GWIN: Laurent is seeing in this ancient fish the traits that would become mammal bones—eventually our hands, our legs. But the task at hand was to get a photograph of this creature he’d been dreaming of for 20 years. And he didn’t want to spook the coelacanth. It was only a foot or two away from him, and what if it suddenly swam away before he could snap the shutter?

BALLESTA: I try to keep inside all my feeling, all my wish to, you know, to not to cry but to, well, and I keep that—just keep focused: It just another fish. Make the best photo you can with the best light, with the best background. Make your job.

GWIN: And when he finally got the coelacanth into his viewfinder, instinct took over. The photo came out beautifully, and he sold it … to guess who?

BALLESTA: By the way, it was my very first publication in National Geographic—U.S. And so I was very proud of that.

GWIN: That was cool, but the experience also made him realize something. It only took him a couple minutes to find this fish that so few scientists had witnessed. It turns out that the fish wasn't that rare after all. It was just deep.

BALLESTA: It mean that the difficult thing was not to find the coelacanth—it was just to reach his universe.

GWIN: Cousteau was right. There were these undiscovered universes all around us, just waiting for us to find them.

BALLESTA: For me that means something. That means it's a really parallel world. And you need a kind of stargate to reach this world so close to you and so far at the same time. One minute, 32 seconds, and I was with a living legend, you know, that's so weird. So many—so many—scientists from the early ’40s and even the late ’30s dreamed about diving with the coelacanth. And they couldn't because it was just 120 meters too low.

GWIN: So just imagine what else is 120 meters (or 400 feet) down, or 500 feet or 600 feet? Most of our ocean world is still undiscovered. Just like Jacques Cousteau opened the door with the Aqua-Lung, if we find a way to go deeper, there are many more worlds to be discovered.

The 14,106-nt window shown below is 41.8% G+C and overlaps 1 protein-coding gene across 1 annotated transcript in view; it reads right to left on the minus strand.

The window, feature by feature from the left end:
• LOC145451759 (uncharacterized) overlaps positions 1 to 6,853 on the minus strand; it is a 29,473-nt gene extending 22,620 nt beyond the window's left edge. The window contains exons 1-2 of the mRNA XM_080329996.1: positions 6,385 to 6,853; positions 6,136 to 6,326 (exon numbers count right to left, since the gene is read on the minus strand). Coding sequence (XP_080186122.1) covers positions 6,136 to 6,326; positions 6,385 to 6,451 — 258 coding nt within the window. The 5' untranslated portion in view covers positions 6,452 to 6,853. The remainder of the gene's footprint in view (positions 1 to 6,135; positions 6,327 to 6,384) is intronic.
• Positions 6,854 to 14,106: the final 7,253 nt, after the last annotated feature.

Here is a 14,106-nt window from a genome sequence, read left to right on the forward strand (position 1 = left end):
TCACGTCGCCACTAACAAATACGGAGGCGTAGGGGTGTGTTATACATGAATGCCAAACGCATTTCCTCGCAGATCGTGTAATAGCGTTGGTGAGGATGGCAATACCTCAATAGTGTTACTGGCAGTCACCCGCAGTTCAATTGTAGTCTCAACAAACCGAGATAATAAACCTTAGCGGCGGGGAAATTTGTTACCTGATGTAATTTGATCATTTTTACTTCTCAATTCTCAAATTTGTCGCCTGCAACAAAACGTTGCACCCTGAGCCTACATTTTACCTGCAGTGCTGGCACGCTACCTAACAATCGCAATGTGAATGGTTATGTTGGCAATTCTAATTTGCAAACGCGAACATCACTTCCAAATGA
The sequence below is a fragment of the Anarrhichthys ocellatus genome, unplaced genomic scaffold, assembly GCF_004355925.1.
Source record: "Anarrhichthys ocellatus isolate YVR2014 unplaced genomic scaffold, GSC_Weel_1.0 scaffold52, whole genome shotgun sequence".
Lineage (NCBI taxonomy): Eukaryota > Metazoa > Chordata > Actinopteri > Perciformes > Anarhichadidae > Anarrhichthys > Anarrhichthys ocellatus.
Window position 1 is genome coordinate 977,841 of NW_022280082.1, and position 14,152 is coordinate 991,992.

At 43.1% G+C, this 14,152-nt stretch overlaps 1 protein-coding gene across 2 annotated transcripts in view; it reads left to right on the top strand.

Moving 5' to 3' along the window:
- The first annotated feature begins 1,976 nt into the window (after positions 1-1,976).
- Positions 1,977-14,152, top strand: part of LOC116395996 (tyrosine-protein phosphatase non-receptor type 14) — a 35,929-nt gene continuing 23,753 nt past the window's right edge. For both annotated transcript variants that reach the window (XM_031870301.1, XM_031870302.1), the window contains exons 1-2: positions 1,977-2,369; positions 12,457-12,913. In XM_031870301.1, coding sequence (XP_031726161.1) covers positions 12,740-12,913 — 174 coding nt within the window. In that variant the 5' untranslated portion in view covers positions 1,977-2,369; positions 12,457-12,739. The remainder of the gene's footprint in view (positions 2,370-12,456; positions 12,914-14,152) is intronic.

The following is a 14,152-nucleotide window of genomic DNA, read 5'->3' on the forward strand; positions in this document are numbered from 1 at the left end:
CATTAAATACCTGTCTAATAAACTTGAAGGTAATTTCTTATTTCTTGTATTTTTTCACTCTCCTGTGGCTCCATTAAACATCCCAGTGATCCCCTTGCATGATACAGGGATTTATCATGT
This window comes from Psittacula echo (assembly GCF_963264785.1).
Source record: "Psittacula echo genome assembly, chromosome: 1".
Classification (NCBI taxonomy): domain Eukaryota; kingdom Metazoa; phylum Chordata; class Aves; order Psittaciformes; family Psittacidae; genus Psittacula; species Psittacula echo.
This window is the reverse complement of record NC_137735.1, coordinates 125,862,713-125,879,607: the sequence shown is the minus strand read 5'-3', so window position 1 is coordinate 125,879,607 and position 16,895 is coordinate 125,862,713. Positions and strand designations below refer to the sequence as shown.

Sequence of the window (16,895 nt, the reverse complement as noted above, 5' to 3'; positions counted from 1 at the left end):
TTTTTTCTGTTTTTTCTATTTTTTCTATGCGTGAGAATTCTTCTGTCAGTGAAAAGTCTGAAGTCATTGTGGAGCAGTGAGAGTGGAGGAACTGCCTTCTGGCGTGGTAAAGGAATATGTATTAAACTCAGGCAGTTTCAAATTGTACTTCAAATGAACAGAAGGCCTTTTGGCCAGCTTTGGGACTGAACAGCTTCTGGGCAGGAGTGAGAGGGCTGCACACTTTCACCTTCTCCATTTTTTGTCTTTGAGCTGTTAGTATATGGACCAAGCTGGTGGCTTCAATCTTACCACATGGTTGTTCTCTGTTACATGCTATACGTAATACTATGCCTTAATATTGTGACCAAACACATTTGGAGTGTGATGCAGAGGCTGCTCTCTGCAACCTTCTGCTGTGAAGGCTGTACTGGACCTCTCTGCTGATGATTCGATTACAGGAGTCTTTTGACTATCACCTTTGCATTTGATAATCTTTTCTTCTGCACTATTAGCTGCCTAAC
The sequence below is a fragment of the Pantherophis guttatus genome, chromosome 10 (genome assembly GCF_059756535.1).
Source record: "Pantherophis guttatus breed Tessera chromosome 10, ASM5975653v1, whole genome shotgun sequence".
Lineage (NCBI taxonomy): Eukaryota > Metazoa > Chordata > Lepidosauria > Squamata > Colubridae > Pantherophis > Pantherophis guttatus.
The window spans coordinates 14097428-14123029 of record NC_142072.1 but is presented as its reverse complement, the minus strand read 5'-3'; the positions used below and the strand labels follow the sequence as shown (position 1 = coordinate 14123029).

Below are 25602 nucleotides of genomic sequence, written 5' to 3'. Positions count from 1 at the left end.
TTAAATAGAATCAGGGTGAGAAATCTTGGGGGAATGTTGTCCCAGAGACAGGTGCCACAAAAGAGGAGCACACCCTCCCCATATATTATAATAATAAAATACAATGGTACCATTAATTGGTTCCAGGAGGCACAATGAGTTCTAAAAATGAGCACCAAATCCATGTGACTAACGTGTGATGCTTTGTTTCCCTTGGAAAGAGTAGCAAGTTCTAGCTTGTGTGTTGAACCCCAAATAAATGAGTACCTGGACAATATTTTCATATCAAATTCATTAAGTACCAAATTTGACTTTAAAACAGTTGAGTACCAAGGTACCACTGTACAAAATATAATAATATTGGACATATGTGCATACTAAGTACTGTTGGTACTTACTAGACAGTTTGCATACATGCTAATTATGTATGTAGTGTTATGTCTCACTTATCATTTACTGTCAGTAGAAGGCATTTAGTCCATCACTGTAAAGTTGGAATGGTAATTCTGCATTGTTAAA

If you like what you hear and you want to support more content like this, please rate and review us in your podcast app and consider a National Geographic subscription. That’s the best way to support Overheard. Go to natgeo.com/explore to subscribe.

If you want to learn more about Jacques Cousteau, you’re in luck. From National Geographic Documentary Films, Becoming Cousteau is now streaming on Disney+.

As we mentioned, David Doubilet has been taking photos for National Geographic for decades. And iIf you want a list of his greatest hits, check out our article “32 Astonishing Photos of A Career Spent Underwater.” And he’s got a new book out this month with some spectacular underwater images. It’s called Two Worlds: Above and Below the Sea.

If you want to see more of Laurent Ballesta’s photographs, you can check out an image he took of a grouper mating frenzy that recently won him the Wildlife Photographer of the Year award from the London Natural History Museum.

For National Geographic subscribers, you can also read about the time Laurent and a small crew of explorers spent 28 days living underwater in the Mediterranean Sea.

That’s all in the show notes.


Overheard at National Geographic is produced by Ilana Strauss, Brian Gutierrez, and Jacob Pinter.

Our senior editor is Eli Chen.

Our senior producer is Carla Wills.

Our executive producer of audio is Davar Ardalan.

Our fact-checkers are Robin Palmer and Julie Beer.

Our copy editor is Amy Kolczak.

And Hansdale Hsu composed our theme music, and also sound-designed and engineered this episode.

This podcast is a production of National Geographic Partners.

Whitney Johnson is the director of visuals and immersive experiences.

Susan Goldberg is National Geographic’s editorial director.

And I’m your host, Peter Gwin. Thanks for listening, and see y’all next time.


Want more?

Learn more about Jacques Cousteau. From National Geographic Documentary Films, Becoming Cousteau is now streaming on Disney+.

See more of Laurent Ballesta’s photographs, including an image he took of a grouper mating frenzy that recently won him the Wildlife Photographer of the Year award from the London Natural History Museum.

Also explore:

David Doubilet has been taking photos for Nat Geo for decades. If you want a list of his greatest hits, check out our article “32 Astonishing Photos of A Career Spent Underwater.”

And check out his new book out this month with some spectacular underwater images. It’s called “Two Worlds: Above and Below the Sea.”

For subscribers:

For Nat Geo subscribers, you can also read about the time Laurent and a small crew of explorers spent 28 days living underwater in the Mediterranean Sea.

If you like what you hear and want to support more content like this, please rate and review us in your podcast app and consider a National Geographic subscription. That’s the best way to support Overheard. Go to natgeo.com/explore to subscribe.